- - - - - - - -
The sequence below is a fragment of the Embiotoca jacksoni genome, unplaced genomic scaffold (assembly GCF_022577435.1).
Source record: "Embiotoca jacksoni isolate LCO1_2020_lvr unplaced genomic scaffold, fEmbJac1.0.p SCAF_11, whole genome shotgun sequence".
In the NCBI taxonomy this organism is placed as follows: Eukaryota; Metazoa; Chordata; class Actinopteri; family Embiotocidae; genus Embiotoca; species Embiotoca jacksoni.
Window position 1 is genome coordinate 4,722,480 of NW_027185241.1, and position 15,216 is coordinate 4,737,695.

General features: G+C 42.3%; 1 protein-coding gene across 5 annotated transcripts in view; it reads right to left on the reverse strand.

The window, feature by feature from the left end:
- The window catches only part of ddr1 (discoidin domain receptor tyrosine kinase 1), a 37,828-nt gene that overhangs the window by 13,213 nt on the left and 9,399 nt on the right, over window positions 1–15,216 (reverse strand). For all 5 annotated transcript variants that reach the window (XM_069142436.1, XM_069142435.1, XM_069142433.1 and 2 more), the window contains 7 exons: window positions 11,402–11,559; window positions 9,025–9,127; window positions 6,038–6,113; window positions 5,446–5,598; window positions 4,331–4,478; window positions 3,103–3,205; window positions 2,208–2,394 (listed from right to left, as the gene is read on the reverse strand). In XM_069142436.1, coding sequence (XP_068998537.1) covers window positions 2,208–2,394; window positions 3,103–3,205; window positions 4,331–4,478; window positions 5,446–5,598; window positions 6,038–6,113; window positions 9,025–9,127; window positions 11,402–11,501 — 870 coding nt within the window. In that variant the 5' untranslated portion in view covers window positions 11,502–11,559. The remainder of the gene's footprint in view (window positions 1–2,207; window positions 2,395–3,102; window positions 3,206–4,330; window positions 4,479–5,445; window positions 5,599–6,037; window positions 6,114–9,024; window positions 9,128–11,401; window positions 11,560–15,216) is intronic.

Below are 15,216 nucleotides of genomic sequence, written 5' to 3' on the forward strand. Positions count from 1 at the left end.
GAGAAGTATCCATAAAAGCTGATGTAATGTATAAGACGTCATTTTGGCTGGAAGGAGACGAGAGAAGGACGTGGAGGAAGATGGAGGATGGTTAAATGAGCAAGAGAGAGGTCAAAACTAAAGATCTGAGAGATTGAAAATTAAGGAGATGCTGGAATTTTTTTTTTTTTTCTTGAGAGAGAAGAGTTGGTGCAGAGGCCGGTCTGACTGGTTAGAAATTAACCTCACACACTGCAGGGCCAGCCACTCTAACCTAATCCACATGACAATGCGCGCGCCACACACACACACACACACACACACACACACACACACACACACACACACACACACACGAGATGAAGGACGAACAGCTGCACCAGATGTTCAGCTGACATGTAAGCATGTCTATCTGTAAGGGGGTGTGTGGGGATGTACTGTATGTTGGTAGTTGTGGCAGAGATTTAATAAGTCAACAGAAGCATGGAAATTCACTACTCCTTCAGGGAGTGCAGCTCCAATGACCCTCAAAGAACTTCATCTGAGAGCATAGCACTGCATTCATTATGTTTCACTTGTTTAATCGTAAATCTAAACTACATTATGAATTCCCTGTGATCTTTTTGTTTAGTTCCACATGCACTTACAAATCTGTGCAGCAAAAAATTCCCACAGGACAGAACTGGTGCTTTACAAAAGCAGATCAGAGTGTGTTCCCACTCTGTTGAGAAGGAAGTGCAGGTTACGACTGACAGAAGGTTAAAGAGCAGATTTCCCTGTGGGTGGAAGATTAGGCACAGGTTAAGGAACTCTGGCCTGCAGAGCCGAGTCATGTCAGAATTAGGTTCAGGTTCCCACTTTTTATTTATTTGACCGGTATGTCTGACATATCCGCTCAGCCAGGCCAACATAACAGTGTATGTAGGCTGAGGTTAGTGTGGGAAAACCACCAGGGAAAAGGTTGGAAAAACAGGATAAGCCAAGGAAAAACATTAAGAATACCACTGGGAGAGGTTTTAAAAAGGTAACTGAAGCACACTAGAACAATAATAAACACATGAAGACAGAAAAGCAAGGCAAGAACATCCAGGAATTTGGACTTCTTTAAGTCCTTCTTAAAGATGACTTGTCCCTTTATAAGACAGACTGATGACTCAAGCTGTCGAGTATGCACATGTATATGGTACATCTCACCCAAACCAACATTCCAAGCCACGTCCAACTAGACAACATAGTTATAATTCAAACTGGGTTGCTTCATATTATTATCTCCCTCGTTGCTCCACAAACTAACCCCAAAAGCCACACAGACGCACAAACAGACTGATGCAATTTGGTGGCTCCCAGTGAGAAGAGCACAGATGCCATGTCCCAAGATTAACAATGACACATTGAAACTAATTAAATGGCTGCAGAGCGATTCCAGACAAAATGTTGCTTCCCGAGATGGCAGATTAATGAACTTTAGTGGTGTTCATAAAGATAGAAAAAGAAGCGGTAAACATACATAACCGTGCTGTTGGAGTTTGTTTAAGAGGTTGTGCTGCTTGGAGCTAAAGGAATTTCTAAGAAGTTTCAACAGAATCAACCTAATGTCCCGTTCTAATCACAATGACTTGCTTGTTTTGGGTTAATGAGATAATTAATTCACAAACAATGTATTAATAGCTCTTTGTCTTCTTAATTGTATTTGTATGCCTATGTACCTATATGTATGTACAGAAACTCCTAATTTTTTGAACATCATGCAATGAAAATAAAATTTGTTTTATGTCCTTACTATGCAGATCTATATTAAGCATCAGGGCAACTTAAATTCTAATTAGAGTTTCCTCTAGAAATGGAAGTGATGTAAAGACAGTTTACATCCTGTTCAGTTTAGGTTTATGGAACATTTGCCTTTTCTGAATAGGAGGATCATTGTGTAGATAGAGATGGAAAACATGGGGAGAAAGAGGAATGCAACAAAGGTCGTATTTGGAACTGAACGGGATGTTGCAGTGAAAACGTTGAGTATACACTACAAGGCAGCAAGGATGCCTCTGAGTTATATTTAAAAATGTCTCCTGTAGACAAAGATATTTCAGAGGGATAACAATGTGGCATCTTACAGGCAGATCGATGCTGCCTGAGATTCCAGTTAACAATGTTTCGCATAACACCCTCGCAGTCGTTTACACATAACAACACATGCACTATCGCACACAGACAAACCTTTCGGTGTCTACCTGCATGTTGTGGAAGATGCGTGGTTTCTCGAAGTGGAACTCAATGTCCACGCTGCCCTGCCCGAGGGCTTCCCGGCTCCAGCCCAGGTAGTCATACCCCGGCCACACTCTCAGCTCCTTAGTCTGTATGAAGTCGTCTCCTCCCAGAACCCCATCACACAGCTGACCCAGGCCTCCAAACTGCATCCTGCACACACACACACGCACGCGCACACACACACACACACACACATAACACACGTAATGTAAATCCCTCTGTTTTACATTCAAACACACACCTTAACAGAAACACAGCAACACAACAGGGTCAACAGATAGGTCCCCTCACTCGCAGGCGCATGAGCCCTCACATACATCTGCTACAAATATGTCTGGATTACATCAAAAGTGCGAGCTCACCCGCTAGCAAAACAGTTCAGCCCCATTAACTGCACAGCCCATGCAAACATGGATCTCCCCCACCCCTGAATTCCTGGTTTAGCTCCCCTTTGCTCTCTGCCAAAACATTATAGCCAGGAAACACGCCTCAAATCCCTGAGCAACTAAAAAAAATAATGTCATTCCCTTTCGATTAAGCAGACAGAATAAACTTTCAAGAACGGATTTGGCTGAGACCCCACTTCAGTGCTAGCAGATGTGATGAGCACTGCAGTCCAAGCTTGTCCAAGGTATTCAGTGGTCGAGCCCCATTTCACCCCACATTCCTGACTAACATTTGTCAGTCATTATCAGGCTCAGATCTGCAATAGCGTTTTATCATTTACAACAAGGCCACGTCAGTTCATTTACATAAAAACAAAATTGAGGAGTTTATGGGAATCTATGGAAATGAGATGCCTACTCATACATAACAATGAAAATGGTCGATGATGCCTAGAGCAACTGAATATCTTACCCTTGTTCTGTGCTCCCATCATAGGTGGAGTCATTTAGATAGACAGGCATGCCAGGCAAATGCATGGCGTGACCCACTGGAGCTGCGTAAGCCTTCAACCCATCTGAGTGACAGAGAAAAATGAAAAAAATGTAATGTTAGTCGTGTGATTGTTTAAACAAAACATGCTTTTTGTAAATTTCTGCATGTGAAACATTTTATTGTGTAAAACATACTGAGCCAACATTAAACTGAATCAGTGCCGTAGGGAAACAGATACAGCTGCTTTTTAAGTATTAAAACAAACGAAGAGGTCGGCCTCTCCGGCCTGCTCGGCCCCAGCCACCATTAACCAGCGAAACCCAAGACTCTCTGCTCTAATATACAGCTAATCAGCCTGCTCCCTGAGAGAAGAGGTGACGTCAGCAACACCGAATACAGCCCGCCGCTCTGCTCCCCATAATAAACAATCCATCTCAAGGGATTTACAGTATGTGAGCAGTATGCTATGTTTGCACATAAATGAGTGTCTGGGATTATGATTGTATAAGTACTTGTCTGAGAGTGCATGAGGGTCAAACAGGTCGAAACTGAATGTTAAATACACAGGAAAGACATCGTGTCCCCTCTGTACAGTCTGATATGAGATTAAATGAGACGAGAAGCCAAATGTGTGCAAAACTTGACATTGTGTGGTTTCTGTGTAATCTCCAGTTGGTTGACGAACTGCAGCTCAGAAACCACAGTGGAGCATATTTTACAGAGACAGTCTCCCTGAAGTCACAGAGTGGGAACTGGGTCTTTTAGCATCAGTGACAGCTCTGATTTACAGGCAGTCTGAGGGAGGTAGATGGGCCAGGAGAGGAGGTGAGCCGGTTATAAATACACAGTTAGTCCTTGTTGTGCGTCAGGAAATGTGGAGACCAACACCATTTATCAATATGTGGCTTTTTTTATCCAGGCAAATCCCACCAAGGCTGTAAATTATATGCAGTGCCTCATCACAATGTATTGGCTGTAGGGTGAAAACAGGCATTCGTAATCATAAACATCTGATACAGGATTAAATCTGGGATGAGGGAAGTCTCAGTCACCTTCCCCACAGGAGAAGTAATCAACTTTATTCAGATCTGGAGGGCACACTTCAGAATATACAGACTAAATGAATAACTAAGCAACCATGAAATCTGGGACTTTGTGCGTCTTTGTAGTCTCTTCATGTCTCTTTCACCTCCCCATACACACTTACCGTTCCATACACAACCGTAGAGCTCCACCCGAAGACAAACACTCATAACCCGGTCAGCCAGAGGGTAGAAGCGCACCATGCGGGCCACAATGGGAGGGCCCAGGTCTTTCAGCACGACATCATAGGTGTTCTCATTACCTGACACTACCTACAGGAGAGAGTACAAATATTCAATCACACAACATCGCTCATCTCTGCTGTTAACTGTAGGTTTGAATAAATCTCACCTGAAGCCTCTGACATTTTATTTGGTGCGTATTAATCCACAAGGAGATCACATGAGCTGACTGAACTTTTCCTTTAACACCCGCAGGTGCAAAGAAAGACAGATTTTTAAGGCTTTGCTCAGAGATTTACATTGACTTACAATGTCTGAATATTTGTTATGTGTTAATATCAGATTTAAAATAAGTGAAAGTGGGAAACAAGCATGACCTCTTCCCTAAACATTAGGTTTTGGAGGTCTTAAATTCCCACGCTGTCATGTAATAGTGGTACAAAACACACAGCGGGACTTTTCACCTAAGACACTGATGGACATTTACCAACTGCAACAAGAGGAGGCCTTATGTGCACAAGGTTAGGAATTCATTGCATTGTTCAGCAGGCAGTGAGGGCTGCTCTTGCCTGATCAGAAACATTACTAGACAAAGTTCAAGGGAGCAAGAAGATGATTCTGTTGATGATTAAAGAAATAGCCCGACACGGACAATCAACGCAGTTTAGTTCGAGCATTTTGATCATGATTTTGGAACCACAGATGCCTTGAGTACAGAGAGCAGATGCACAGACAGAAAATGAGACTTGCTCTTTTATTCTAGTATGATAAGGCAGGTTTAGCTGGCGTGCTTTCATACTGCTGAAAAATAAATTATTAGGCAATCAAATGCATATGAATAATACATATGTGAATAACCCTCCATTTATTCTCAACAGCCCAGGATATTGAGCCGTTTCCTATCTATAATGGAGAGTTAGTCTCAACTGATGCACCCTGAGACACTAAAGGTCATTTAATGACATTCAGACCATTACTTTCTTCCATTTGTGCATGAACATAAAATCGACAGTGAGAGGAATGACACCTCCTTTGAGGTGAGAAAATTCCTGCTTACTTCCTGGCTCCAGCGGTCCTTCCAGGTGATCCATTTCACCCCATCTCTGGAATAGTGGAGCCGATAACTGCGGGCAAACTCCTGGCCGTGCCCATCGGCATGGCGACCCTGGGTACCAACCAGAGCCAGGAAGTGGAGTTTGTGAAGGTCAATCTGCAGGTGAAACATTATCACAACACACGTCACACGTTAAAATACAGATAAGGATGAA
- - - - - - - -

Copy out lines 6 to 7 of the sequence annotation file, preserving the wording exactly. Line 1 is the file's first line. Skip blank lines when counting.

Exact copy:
The window, feature by feature from the left end:
- The window catches only part of ddr1 (discoidin domain receptor tyrosine kinase 1), a 37,828-nt gene that overhangs the window by 13,213 nt on the left and 9,399 nt on the right, over window positions 1–15,216 (reverse strand). For all 5 annotated transcript variants that reach the window (XM_069142436.1, XM_069142435.1, XM_069142433.1 and 2 more), the window contains 7 exons: window positions 11,402–11,559; window positions 9,025–9,127; window positions 6,038–6,113; window positions 5,446–5,598; window positions 4,331–4,478; window positions 3,103–3,205; window positions 2,208–2,394 (listed from right to left, as the gene is read on the reverse strand). In XM_069142436.1, coding sequence (XP_068998537.1) covers window positions 2,208–2,394; window positions 3,103–3,205; window positions 4,331–4,478; window positions 5,446–5,598; window positions 6,038–6,113; window positions 9,025–9,127; window positions 11,402–11,501 — 870 coding nt within the window. In that variant the 5' untranslated portion in view covers window positions 11,502–11,559. The remainder of the gene's footprint in view (window positions 1–2,207; window positions 2,395–3,102; window positions 3,206–4,330; window positions 4,479–5,445; window positions 5,599–6,037; window positions 6,114–9,024; window positions 9,128–11,401; window positions 11,560–15,216) is intronic.